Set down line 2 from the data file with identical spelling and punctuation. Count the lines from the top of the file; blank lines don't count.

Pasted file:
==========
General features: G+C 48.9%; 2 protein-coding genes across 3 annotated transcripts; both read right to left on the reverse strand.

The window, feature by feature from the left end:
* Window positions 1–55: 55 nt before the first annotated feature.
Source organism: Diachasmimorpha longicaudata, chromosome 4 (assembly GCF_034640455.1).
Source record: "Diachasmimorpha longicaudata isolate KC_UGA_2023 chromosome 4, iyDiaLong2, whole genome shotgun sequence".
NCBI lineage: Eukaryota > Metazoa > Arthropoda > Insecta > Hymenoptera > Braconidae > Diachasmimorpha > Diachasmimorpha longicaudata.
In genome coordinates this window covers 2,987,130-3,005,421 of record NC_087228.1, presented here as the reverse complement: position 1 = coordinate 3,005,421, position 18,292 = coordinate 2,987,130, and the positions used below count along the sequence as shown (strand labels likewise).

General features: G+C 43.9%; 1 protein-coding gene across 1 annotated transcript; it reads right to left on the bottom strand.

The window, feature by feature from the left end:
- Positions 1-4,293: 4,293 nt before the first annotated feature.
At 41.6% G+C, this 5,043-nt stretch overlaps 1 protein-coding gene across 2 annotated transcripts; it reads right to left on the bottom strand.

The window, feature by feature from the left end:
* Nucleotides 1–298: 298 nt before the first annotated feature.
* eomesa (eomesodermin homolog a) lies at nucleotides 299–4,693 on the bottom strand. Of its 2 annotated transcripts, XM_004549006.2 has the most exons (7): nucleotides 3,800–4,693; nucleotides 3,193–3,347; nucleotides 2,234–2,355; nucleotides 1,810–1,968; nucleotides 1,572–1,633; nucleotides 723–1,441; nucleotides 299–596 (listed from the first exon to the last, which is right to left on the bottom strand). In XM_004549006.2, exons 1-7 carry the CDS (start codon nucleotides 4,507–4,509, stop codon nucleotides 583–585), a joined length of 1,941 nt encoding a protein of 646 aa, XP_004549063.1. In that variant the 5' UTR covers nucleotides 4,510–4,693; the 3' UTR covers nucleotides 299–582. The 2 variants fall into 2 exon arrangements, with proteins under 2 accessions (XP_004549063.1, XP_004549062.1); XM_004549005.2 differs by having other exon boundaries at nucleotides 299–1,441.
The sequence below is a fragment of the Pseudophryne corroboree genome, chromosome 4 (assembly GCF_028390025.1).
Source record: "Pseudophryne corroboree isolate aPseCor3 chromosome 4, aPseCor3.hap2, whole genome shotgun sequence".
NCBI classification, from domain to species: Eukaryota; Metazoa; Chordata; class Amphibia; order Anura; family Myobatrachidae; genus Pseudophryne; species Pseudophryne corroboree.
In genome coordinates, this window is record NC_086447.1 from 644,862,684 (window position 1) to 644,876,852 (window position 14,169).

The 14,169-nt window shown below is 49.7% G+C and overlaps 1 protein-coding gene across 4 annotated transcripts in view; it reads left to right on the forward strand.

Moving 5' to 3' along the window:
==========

The window, feature by feature from the left end: